The play was Kissa Yoni Ka, or The Vagina Monologues translated into Hindi. (Starring Varshaa Agnihotri, Rasika Duggal, Dilnaz Irani, Mahabanoo Mody-Kotwal, and Dolly Thakore and translated gorgeously by Ritu Bhatia and Jaydeep Sarka.) This staging was the first in Lucknow, part of a week-long drama festival called Repithvar. Two years ago, the same festival had tried to bring this play to Lucknow, but it was cancelled at the last minute when the cultural minister objected to the “adult” material Bhupesh Rai, the festival organizer told me. Dolly Thakore, one of the stars of the show, told me that she was happy to have an opportunity to perform in cities where The Vagina Monologues had previously been banned at a time when rape and child molestation were at the forefront of discussion in India. Dialogue about violence against women is opening up across India, and this play is a part of that.
After the play was over, I tried to figure out why the short skirt monologue was the one that made it hardest for me to hold it together. And I thought, seeing this woman onstage, seeing the way she took control of everyone in the room made a lot of lies go away, at least for five minutes. One of them–that women get raped because of what they wear. Another–that the fucked-up ways of thinking that make this monologue necessary are isolated to certain countries and people of certain skin colors. Originally, the same defense of short skirts was written in English for an American audience. There, too, women don’t get to wear short skirts without occasionally being told they’re asking for rape. (Even my high school “health” teacher also told a classroom full of teenaged boys and girls that women who wear short skirts are asking for rape.) Kissa Yoni Ka was translation at its most powerful.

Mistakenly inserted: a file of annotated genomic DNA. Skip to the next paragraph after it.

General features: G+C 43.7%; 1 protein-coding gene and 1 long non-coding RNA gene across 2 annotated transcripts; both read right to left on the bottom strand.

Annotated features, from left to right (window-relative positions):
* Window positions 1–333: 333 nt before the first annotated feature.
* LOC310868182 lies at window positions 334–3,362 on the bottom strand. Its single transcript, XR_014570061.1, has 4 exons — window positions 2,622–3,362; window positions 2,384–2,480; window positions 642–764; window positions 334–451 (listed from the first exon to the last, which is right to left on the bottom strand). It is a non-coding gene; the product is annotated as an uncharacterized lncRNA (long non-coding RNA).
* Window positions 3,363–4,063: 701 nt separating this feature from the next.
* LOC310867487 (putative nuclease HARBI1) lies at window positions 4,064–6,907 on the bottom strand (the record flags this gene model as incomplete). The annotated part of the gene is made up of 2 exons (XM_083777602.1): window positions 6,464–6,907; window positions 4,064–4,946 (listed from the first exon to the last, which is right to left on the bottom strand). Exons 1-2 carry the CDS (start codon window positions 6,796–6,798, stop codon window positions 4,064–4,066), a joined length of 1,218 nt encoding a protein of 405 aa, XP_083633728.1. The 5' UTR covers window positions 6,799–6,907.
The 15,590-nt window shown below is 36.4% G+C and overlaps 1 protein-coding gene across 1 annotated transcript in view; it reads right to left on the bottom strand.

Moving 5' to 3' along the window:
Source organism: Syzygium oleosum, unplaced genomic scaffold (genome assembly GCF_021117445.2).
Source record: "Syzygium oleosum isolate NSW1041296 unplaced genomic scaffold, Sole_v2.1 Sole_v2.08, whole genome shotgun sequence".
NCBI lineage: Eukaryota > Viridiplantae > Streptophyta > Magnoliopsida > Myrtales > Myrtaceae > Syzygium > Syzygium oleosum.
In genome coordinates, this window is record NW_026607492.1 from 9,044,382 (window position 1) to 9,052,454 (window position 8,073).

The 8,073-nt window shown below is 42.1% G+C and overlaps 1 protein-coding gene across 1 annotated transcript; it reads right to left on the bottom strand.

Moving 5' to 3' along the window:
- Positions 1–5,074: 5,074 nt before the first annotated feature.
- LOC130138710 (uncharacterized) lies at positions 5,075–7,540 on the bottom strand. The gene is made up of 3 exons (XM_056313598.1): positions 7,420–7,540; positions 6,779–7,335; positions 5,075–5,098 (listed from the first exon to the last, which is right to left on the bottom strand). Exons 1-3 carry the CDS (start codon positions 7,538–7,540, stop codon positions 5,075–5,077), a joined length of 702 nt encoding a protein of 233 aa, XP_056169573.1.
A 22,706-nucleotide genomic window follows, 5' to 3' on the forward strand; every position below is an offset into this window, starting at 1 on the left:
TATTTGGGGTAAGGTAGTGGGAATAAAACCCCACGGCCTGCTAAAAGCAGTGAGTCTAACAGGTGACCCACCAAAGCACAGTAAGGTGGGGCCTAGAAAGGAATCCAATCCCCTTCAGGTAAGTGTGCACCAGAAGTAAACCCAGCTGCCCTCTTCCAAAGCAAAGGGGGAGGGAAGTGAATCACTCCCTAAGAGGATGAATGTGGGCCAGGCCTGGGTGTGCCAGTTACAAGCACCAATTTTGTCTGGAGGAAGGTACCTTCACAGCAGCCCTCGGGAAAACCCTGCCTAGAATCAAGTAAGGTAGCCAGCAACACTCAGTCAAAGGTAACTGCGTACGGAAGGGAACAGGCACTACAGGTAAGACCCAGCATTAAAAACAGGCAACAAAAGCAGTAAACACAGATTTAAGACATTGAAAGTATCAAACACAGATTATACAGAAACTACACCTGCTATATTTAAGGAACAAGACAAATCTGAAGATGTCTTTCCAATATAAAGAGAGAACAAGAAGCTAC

In addition to the new blog entitled “India Ink,” which has been operational for just under a year, I’ve seen an uptick in articles on India recently–a very unscientific and cursory perusal of the more recent articles reveals news on “dirt-poor farmers,” sex crimes, and corruption, or about how India is a growing economic powerhouse. This is of course, followed by discussions of how India is “between two worlds,” with respect to “tradition” and economic disparity–with no indication about how neoliberalism is complicit in the widening income gap, not just in India, but worldwide. Combined with Nick Kristof’s regular martyring operations to rescue underage trafficked prostitutes in Kolkatan brothels, what we have here is a consistent picture of an India that is not yet “fully modern,” informed by the liberal discourse of rights and progress. It seems that the New York Times will never, ever tire of incessantly replicating imperial tropes.